Dinner from the wok always seems to be a winner in our home. Rice is a simple and quick side dish that the kids love and pretty much anything I throw together gets gobbled up with enthusiasm, as fingers struggle to make chopsticks work as a shovel to get food to mouth in as quick a fashion as possible.
Rather than using sugar found in a lot of recipes, this dish calls for some Canadian maple syrup for sweetness. The sweetness contrasted with the zip of the red wine vinegar makes this a morsel by morsel mouth-pleasing wok winner. Try it out on your crew and let me know what they think!
In Jewish tradition chicken soup recipes are closely guarded family secrets. Everyone's mother and Bubbie makes it a little different than the next. Competition can be fierce.
"I hear Mrs. Schwartz puts cinnamon in her matza balls! Cinnamon! Can you imagine?"
"I swear Danny's Bubbie's chicken soup tastes like it's made with turkey bones. Turkey bones in chicken soup?! Feh!"
"Oy, bubbele, this soup you made is like water. Nebach...."
Anyway, you get the idea.
My wife Ali's Bubbie made the best chicken soup I have ever tasted, but that recipe was not shared with anyone. Ever. That is until she was sick enough to know her chicken soup cooking days were numbered. With much pride she called my father-in-law into the kitchen one day. She sat him down with pen and paper—and started to cook. She cooked soup. He watched and wrote. A pinch of this. A bissel of that. A few "Don't be a shlemiel—pay attention!"
So today, our family makes chicken soup the way Ali's Bubbie used to, and probably the way her Bubbie's Bubbie did before her.
Hope you enjoy it with your family!
Place whole chicken in a large pot, cover with water and heat on stovetop on High. Fill a stock pot with vegetables, and water (about 6 quarts) and also begin to heat over High heat. Place the peppercorns and dill in an infuser and suspend in stock pot with the vegetables (this will make removal easy when done).
Once the pot with the chicken comes to a boil use a slotted spoon to transfer chicken to the pot with the vegetables and discard waste water from first pot (this step removes a lot of the skimming required when normally making chicken soup)
Cover soup and simmer on Medium-Low for 2.5 hours. Remove infuser and discard contents. Season with salt and pepper to taste.
Using a slotted spoon, remove chicken from the broth. De-bone the chicken, dice and return to the soup or save for chicken salad or chicken pot pie.
Let the soup cool to room temperature uncovered until cool before refrigerating. If rewarming to serve later, simmer gently so soup remains clear.
The food industry as a whole loves its buzzwords. Go local! Eat organic! Buy sustainable! That's not to say that these aren't all worthwile or legitimate movements. Taking care of what we put in our bodies, or how we treat the precious natural resources our planet has to offer is no laughing matter. However, at the end of the day, you need to keep in mind that mega-store X or big-brand Y really have one thing in mind: that is, convincing you to spend more of your money on their products. Maximizing the bottom line. Corporate conscionce quickly evaporates when a product isn't moving off of shelves fast enough. Thus making it pretty difficult to navigate the waters of food industry buzzwords and discover what the underlying issues truly are.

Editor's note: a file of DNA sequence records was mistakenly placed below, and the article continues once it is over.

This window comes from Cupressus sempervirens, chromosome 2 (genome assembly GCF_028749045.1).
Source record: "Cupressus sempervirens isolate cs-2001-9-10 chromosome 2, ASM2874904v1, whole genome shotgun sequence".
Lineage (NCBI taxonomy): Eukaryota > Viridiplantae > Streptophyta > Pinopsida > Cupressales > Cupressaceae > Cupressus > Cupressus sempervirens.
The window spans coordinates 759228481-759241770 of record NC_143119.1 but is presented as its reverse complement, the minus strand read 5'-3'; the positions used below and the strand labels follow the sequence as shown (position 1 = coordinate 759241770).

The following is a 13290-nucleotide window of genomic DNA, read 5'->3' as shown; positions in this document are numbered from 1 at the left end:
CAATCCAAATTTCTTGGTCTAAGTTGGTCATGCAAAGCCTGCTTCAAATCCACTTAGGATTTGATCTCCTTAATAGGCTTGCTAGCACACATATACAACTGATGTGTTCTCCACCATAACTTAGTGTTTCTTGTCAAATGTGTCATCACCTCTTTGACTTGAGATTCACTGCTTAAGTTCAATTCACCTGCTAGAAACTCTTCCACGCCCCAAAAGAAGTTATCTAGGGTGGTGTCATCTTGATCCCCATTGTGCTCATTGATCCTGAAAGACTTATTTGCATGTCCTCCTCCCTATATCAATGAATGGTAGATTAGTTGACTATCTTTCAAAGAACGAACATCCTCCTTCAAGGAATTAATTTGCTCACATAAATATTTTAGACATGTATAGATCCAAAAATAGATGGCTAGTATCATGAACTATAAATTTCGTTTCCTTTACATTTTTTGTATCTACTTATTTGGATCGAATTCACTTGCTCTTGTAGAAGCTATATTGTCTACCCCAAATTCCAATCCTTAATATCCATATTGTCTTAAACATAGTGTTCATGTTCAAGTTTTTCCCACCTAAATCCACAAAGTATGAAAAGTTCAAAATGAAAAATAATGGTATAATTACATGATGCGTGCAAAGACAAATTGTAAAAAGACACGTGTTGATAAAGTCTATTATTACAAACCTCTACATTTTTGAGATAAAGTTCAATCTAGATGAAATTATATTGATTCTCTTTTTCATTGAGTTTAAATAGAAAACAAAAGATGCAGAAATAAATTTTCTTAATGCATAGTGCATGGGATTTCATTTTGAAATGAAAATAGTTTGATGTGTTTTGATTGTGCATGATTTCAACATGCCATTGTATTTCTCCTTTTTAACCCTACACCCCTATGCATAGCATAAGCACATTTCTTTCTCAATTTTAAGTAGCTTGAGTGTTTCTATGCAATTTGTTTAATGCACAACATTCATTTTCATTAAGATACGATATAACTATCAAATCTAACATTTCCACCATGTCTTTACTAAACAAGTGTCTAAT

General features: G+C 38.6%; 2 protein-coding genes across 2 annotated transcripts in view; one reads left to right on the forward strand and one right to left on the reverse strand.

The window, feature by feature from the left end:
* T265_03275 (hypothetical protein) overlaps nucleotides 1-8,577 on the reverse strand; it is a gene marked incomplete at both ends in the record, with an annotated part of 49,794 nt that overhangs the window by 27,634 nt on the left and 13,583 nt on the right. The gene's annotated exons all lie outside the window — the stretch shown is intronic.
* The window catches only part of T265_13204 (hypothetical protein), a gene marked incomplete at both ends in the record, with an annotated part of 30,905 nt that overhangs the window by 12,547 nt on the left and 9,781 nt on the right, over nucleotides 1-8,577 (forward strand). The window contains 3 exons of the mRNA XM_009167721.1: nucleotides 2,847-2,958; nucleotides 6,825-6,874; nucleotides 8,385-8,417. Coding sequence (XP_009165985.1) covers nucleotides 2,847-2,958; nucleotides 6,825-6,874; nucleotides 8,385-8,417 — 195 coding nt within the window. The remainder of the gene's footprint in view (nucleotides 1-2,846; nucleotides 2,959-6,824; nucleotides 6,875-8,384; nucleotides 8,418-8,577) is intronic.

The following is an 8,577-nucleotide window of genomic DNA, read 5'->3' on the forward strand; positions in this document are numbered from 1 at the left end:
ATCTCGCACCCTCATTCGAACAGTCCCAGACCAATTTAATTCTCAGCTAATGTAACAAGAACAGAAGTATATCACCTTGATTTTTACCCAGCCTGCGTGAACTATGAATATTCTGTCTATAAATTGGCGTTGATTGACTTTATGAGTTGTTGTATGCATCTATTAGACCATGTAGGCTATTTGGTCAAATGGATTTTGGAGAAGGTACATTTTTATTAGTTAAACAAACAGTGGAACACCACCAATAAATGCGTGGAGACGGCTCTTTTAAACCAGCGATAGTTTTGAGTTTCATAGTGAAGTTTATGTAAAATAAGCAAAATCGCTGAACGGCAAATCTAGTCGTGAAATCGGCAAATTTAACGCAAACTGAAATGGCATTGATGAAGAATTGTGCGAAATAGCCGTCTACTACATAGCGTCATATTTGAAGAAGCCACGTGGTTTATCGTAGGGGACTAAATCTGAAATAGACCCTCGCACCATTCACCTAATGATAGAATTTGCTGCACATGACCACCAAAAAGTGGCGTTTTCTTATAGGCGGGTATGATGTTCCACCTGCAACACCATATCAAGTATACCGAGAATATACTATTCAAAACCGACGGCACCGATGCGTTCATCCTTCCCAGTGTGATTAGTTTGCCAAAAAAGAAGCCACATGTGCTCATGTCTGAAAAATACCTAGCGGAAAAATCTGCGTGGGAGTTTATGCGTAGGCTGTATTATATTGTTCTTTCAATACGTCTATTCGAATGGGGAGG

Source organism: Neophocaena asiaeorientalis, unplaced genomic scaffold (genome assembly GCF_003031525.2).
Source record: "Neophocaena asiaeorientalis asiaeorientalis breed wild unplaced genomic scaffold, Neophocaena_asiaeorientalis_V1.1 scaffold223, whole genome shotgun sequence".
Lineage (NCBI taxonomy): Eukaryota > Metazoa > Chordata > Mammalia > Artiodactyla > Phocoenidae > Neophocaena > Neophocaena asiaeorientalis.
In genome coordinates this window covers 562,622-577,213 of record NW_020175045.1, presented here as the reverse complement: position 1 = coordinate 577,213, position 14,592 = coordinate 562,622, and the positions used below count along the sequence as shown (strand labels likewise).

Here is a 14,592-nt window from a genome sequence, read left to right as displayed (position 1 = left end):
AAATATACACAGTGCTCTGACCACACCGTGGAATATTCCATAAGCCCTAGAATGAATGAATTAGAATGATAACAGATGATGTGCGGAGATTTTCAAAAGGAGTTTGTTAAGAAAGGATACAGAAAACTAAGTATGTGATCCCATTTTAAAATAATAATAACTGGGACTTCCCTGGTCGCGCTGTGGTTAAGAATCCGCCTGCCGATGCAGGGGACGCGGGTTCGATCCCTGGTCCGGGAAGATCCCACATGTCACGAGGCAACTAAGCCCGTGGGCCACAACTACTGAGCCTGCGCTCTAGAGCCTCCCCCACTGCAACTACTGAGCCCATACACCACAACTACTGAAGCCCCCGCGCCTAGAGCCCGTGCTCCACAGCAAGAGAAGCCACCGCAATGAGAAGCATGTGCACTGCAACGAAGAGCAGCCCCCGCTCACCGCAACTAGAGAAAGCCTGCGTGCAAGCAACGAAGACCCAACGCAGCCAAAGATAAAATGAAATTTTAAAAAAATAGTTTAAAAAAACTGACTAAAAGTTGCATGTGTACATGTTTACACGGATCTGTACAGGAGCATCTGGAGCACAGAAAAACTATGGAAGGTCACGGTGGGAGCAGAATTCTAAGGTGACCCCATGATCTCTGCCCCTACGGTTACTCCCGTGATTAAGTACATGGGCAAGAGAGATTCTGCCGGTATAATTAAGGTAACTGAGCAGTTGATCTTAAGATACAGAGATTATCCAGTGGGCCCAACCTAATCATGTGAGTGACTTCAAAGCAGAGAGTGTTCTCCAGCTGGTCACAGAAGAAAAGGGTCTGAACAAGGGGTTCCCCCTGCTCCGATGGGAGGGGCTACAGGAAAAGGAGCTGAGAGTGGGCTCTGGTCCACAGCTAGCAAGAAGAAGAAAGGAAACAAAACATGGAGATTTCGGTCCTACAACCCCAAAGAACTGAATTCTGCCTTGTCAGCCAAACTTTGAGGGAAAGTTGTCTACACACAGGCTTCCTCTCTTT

Today we are going to talk a bit about sustainable food from oceans, waterways, and fish farms.
Sustainability at its truest sense strives to ensure that we humans do not exploit either our fished or farmed resources at a rate beyond that which it can maintain. As we've been taught a million times over, our planet is a fragile ecosystem with inter-dependent food chains. If we deplete any resource to dangerously low levels, it can be impossible to revive, and inevitably have wide-ranging negative effects on our planet. Organizations and more recently, the media, have raised the profile of overfishing and environmentally destructive fishing methods to the forefront. Making socially responsible eating a topic du jour—and rightly so!
According to research organizations, we are now fishing the last 10 per cent of all predatory large fish such as sharks, tunas and swordfish. For the average consumer it can be challenging to stay educated on what seafood is or isn't considered sustainable. For example, one may think that farmed fish would equate to an easily replenishable stock. However, the open fish pens tend to damage the ecosystem around them. Whereas closed, land-locked pens do not. A subtle difference that can make shopping for seafood without a guide or internet connection nearly impossible.
In general, staying educated on the topic is a challenge at best. When you also factor in that the person selling you the fish is interested in moving product to make a living, signage can be both misleading and sometimes altogether incorrect. I always take the view that the more I can do to choose sustainable seafood, the better. Even if at times I'm misled or misinformed, it's a step in the right direction. As a whole, we've squandered the ability to feed ourselves without taking some responsibility for the global impact of how we are choosing to nourish ourselves. We certainly owe it to future generations to ensure we are not bringing irreparable damage to our natural resources.
The David Suzuki Foundation has published their version of Canada's Top 10 Sustainable Seafood Picks below. Certainly we can all occasionally take the time to educate ourselves on making wiser dining choices. Our kids will thank us.
Canada's Top 10 Sustainable Seafood Picks